Practicing - challenge...sacred calling...eternal frustration...flow

I love the synchronicity of emotional themes that circle in my life, or crop up for me and my sister at the same time, or that show up for multiple clients in a season. (Let's be honest - sometimes I hate the emotional themes in my life, because it means I'm growing and stretching and that's usually painful.)

The theme of practicing has emerged this summer. In a recent class, one participant mentioned the word PRACTICE, and the energy shift in the room was palpable. People leaned forward, wanting to share their strategies, their stories, their victories, their battles with self-sabotage, their ways of coping.
Because, as artists, learning to practice our craft is essential, fraught with trial, and abounding with internal and external judgment.

The practice room, our writing desk, the painting studio – wherever you do your creative work can feel like a battleground. 

Let’s take a look at some of the common Parts of a person that might get triggered around practicing:

The Shoulds
I should be practicing” (said while eating, while watching TV, while taking a nap…)
I should do it better
I should already be better” – this was my most common refrain. Always should be better, always behind.
I should have practiced yesterday, and the day before, etc.”
This Part clearly has a goal of doing things better, of seeing a vision that is possible, but not yet attained. Thank you for the vision! But often that vision isn’t enough of a motivation, and there is an edge of judgment or Not-Good-Enough involved, creating an unpleasant feeling and resistance.
That resistance might show up as:
See above – eating, watching TV, cleaning the house, answering every last email, taking a nap. This Part will do anything and everything to avoid the job at hand, the thing we care about, working on our craft. Because working at our art is hard, and vulnerable, and we risk public failure, or public success, or public scrutiny. Or being ignored, laughed at, feeling invisible, not being taken seriously. Let’s be real – eating frozen waffles while watching The Great British Baking Show is a lot more fun in the moment. Can you see how the Avoider Part has an intention of avoiding potentially hard feelings of vulnerability, failure, success, fatigue?

Analyzer/Problem Solver
This Part of us is so essential to moving forward, growing, improving. We need the part of us that analyzes and judges and fixes and creates solutions. Having a strong Problem Solver-Analyzer part can save us money, help us trust our own instincts, and just be damn smart and strong. But when that Part of us gets out of balance it leads to more judgment, blame, shame, and just general unpleasantness around the work we love.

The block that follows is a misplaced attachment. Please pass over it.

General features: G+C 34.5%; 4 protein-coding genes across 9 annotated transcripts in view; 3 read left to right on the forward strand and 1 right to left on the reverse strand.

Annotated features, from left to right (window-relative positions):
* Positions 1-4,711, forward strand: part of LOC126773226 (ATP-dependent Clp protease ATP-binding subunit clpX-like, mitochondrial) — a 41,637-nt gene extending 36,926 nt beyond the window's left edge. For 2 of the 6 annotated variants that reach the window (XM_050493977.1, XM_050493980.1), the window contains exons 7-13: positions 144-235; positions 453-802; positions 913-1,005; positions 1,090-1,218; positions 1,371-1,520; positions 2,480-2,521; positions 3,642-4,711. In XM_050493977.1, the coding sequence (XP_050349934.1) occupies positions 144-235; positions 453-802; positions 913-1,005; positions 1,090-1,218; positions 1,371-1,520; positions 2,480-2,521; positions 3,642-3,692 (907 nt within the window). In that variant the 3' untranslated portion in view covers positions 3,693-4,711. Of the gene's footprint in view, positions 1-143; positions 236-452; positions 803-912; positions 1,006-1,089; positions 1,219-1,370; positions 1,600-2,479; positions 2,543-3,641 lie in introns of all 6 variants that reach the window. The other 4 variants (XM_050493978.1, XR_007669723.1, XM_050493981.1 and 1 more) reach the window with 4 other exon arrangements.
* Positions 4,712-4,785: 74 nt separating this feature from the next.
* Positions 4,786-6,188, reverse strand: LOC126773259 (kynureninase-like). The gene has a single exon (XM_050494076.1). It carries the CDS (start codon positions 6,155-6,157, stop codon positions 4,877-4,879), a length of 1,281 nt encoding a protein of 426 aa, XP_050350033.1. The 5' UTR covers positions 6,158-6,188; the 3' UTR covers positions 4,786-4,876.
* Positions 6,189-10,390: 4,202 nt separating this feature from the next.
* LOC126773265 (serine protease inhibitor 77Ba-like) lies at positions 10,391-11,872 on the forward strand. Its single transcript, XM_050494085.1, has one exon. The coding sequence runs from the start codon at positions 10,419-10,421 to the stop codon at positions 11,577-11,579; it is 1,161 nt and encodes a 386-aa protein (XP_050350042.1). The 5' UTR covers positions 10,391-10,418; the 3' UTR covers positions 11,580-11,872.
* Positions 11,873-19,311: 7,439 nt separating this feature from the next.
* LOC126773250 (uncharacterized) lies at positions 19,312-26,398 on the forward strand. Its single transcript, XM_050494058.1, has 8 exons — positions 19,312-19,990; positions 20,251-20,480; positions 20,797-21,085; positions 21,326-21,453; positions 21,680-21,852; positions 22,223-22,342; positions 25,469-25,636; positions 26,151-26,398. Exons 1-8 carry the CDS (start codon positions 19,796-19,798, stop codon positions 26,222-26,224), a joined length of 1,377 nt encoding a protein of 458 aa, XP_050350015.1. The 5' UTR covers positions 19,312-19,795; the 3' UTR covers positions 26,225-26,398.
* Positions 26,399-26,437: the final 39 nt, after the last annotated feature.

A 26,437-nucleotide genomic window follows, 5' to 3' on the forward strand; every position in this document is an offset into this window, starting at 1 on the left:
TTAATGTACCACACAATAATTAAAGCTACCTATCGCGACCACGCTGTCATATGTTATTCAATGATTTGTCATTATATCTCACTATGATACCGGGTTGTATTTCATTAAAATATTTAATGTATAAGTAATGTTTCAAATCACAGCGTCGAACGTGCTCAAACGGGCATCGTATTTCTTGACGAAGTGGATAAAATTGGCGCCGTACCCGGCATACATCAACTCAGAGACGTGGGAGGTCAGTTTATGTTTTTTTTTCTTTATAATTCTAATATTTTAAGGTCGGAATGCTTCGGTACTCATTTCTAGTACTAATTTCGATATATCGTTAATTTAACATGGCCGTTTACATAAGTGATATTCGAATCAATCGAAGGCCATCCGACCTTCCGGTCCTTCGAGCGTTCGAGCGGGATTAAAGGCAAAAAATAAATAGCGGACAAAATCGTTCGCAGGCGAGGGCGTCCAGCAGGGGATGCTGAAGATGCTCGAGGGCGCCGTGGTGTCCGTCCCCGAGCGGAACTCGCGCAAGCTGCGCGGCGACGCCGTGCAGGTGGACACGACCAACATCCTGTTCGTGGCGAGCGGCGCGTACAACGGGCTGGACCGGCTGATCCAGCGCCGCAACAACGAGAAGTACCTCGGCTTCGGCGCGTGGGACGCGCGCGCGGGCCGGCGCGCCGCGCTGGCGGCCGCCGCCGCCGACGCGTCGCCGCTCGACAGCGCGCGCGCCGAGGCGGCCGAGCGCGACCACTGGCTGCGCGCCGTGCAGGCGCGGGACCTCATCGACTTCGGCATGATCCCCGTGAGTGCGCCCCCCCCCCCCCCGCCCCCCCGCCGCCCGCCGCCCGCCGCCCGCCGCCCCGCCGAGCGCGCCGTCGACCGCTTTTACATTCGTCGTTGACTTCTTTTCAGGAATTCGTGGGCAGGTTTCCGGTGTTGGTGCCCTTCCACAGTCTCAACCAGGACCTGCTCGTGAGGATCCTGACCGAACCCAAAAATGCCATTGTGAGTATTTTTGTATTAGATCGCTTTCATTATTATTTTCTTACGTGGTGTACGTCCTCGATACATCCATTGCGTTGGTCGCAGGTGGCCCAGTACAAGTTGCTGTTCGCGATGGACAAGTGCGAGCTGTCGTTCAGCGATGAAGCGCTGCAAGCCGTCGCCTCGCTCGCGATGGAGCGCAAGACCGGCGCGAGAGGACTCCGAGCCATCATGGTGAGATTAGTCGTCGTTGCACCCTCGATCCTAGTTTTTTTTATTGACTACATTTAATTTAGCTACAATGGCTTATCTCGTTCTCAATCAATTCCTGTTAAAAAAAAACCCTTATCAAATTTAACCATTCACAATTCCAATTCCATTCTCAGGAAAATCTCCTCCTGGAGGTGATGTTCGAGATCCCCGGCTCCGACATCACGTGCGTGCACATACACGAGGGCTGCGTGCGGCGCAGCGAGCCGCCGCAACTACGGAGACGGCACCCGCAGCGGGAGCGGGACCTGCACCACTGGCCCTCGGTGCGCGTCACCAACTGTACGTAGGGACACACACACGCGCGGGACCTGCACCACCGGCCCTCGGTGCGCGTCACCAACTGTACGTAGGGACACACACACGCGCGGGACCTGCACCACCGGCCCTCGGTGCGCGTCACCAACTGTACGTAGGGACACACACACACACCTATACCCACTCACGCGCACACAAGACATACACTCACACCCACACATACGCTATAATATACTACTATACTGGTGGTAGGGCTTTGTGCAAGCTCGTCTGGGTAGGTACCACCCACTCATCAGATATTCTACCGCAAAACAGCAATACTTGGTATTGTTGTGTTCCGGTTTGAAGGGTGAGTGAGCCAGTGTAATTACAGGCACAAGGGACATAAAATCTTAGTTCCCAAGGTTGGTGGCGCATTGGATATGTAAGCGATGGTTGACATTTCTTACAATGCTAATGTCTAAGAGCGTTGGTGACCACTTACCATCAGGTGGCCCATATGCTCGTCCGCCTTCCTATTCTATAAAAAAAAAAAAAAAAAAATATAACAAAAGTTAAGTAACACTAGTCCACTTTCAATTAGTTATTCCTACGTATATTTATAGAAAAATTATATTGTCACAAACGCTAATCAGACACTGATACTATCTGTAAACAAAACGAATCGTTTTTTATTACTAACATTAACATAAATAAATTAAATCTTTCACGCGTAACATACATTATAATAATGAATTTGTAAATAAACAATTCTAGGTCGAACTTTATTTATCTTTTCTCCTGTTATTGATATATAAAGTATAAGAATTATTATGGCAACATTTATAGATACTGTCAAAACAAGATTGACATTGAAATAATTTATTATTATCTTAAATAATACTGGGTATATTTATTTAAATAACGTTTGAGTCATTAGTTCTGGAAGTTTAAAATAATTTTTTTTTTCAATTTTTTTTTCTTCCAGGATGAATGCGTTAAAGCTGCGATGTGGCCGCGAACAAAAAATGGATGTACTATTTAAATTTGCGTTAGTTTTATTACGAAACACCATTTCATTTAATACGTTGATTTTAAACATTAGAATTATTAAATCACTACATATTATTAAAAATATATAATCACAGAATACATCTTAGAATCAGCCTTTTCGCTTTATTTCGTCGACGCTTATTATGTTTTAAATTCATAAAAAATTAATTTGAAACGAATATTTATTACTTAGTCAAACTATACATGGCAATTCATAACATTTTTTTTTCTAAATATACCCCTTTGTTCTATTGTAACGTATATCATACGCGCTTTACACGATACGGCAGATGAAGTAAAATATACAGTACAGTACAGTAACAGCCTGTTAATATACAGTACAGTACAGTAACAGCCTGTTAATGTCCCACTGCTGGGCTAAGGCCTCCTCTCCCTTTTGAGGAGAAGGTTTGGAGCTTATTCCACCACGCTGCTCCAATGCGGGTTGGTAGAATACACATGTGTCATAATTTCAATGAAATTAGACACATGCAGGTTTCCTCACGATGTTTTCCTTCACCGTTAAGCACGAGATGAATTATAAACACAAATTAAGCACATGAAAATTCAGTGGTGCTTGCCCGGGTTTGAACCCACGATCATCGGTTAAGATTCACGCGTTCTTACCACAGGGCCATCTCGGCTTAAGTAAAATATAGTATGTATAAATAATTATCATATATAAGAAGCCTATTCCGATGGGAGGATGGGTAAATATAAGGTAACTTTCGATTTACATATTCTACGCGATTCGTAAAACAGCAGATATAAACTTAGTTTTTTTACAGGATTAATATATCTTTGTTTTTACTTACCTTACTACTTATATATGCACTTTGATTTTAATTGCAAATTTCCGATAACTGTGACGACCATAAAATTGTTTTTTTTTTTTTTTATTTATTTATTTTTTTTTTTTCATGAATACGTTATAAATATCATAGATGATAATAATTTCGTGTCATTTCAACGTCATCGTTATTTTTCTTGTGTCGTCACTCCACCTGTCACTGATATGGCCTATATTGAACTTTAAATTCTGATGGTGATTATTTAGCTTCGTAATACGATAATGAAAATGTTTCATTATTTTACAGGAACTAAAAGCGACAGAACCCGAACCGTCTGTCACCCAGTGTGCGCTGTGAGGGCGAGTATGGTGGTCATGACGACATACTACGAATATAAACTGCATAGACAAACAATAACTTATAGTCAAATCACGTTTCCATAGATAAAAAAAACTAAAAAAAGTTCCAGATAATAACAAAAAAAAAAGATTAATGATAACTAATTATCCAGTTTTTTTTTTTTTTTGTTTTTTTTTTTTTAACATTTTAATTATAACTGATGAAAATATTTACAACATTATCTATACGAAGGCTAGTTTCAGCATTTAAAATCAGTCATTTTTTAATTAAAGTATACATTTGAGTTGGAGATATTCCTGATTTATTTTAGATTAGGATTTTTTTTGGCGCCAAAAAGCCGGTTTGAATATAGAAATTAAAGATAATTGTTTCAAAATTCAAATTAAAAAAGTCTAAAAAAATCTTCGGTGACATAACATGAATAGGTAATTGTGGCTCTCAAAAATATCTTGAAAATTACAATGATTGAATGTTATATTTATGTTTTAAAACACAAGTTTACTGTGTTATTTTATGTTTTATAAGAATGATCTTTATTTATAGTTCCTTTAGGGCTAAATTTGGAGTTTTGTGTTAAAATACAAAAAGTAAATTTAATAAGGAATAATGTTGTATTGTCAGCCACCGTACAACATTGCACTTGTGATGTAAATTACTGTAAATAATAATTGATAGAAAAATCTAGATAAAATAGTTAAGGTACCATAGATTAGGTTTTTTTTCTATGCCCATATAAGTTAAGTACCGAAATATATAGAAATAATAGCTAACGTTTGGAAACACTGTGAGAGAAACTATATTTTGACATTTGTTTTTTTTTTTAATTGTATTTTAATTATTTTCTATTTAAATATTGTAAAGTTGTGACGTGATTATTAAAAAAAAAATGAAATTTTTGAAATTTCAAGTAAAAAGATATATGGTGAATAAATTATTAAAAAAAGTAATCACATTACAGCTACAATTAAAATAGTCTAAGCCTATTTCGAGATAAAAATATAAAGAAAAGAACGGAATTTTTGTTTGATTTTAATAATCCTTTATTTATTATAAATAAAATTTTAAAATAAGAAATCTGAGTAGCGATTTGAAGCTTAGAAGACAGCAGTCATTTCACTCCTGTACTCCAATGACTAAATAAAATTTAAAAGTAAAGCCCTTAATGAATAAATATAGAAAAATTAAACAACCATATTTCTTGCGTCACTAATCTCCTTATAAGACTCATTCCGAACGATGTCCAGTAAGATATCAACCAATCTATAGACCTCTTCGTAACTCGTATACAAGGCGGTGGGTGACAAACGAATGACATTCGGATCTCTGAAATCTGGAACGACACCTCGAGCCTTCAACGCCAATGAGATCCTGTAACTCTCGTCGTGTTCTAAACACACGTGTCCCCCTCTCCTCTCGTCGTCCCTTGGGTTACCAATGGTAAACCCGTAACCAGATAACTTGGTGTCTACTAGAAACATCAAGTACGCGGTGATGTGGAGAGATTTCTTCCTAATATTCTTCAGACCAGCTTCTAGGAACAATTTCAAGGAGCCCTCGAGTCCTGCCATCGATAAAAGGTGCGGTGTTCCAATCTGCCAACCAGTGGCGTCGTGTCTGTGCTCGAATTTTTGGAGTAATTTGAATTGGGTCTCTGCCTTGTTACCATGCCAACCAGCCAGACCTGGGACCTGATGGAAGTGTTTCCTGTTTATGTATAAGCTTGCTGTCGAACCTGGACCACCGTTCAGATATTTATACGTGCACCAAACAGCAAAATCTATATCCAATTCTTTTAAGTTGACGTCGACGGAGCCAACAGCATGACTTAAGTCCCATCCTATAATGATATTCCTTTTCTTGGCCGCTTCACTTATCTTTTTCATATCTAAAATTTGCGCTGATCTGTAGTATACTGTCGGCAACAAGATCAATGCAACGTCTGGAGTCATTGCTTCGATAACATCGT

This out of balance part is sometimes called:
Inner Critic
Often showing up as a mean, hateful, abusive Part of us, with all nastiness directed inward. The Inner Critic throws our ability to truly assess out of balance. Any little mistake becomes a red flag, red alert, danger zone, terrible, disaster. t the same time, the Inner Critic still has an intention of helping - helping us grow, do better, be better, try harder, etc.

This is a different flavor of inner criticism, masquerading as a useful and attainable goal. But perfection is not attainable, and striving to reach perfection will always leave us disappointed and frustrated. I'm experiencing this kind of part right now, as I write this newsletter. "Let me review one more time. Let me see if it's sitting right with my gut. Let me adjust one little word here and there. What about the title? What about posting on facebook?".....which is all a great way to avoid actually hitting send. Avoiding making my efforts public. Avoiding judgment. 

On the positive side of practicing we get into Flow. We engage the Problem Solver in balance, with curiosity and spaciousness and enjoyment. We have Compassion for our self as we work through the normal Creative process. We have Persistence and Grit. We continue to strive for excellence, and maintain connection to our core values of being an artist.

Identifying and engaging the Parts that derail our process, such as the Critic, the Avoider, the Shoulds, is the first step to returning to balance and finding more of the fun and ease in the practice room and creative process. Because fun, creativity, and productivity are all very possible! Not fighting these Parts of us, but instead looking at them with space and compassion is the ironic, annoying, and sustainable way to creating room for our creative spirit.

Here's a video with more info about dealing with the Inner Critic.

Cheers to practicing your craft!